The Computer & Communications Industry Association (CCIA) has filed its petition to intervene in the court challenge to the FCC's Restoring Internet Freedom order.
The following can be attributed to CCIA President & CEO Ed Black:
“This order MUST NOT AND WILL NOT STAND!," said CCIA President Ed Black (emphasis his). "CCIA is committed to ensuring that the Internet will be governed by the principles of net neutrality and open access. Whether through court proceedings such as this, through future regulatory return to good sense, or through future legislation, CCIA will not stop until we secure strong, reasonable and enforceable rules protecting the Internet and its billions of users."
A politically divided FCC voted on Dec. 14 to eliminate the rules against blocking, throttling and paid prioritization that the previous, Democratic majority had imposed in 2015. The FCC also reclassified ISPs as Title I information service and scrapped a general conduct standard that allowed the FCC to take action against conduct not against the rules but potentially threatening to an open internet.
“The FCC’s brazen and unjustified action harms internet users, businesses and innovation. CCIA looks forward to offering strong, substantive legal arguments about the importance of an open internet for the digital economy and America’s global competitiveness."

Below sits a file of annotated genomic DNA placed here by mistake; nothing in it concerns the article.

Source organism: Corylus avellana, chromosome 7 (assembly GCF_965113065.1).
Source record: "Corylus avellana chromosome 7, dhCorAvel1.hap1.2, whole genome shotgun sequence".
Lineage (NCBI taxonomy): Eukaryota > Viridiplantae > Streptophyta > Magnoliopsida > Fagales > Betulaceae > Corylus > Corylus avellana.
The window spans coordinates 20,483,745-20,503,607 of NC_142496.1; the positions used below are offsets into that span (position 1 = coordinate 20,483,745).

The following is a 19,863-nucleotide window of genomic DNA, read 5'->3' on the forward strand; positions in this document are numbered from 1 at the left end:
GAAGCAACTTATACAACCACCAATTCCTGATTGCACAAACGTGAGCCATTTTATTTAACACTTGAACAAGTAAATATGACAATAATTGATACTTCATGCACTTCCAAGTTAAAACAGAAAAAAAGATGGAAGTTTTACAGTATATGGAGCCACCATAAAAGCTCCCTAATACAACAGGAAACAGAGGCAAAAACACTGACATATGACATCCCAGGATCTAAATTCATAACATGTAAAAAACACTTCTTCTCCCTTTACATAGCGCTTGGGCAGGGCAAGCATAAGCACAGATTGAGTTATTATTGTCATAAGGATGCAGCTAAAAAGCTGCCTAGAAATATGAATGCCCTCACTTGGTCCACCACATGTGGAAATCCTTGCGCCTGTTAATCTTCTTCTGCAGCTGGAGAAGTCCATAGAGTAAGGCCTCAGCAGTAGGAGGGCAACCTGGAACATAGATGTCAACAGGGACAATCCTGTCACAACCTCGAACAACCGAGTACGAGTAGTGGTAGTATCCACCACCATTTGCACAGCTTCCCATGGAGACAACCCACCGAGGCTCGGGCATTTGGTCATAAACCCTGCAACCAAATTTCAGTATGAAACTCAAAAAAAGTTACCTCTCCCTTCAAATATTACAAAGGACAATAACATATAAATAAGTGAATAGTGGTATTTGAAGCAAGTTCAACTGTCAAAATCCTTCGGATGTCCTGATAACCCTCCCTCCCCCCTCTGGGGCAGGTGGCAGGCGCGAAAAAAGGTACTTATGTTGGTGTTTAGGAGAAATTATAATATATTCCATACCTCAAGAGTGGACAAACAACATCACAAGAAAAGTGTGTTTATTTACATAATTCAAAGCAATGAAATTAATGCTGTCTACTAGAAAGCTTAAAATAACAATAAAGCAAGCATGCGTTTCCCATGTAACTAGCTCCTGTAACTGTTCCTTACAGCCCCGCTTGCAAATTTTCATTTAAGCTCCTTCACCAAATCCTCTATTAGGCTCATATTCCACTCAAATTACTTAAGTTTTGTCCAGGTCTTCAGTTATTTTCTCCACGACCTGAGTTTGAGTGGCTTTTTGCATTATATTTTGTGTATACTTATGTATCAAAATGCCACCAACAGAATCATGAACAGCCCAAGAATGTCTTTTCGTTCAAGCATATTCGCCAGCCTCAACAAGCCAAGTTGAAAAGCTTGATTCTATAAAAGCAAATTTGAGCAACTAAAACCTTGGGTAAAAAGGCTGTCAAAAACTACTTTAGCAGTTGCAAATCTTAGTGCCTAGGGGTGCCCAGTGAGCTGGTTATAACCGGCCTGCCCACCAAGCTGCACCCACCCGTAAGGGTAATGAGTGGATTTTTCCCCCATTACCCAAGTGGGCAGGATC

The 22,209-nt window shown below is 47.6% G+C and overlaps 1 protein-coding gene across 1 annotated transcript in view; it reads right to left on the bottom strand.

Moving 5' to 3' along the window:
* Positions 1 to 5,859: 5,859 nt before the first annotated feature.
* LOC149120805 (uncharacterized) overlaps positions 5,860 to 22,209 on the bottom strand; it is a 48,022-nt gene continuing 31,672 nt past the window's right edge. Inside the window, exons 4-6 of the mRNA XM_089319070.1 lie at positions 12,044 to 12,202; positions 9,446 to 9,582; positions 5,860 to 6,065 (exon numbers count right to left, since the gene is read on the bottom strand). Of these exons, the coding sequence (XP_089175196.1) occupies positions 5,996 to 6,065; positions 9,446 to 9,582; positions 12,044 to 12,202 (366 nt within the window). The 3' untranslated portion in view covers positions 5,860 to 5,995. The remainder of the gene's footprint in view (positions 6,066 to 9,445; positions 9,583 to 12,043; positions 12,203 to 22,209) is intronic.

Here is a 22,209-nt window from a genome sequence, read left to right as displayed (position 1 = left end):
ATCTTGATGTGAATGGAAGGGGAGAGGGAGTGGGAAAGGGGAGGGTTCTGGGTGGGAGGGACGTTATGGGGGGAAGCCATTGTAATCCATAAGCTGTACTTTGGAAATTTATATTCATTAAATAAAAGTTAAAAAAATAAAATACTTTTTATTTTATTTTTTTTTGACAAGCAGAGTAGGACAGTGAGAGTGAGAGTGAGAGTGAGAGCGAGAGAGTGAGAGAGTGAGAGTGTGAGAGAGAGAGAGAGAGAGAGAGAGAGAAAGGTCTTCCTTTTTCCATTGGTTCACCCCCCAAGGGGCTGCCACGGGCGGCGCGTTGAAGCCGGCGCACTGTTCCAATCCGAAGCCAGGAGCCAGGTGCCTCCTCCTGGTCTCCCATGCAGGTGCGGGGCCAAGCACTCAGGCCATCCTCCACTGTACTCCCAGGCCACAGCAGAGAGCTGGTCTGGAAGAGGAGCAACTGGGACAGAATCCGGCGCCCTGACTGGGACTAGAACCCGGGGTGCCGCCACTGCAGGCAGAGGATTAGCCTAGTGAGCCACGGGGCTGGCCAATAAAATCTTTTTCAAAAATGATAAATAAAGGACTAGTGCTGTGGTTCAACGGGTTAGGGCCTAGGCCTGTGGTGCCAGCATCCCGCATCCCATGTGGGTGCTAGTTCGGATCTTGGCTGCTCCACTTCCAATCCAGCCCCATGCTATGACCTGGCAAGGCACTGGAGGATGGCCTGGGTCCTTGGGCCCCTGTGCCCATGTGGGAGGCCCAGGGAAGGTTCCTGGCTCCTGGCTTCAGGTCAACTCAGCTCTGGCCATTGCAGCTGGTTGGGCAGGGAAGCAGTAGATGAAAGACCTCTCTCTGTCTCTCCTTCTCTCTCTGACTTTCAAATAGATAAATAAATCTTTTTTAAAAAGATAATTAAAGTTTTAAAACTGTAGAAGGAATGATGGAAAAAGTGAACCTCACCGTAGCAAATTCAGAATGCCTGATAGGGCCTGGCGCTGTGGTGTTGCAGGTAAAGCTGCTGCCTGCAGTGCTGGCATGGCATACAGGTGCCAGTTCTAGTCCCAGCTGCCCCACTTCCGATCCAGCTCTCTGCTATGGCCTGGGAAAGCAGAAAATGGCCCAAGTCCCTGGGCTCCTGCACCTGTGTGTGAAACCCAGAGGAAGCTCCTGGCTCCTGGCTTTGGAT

Edge providers represented by the Internet Alliance also asked the court Thursday to allow them to intervene in support of the rule rollback challenges.
While not a party to the case, an intervenor is allowed to join a case without the parties' permission, though CCIA says that the parties to the case on both sides have either affirmatively said they don't object, or haven't said they did object.
Contributing editor John Eggerton has been an editor and/or writer on media regulation, legislation and policy for over four decades, including covering the FCC, FTC, Congress, the major media trade associations, and the federal courts. In addition to Multichannel News and Broadcasting + Cable, his work has appeared in Radio World, TV Technology, TV Fax, This Week in Consumer Electronics, Variety and the Encyclopedia Britannica.
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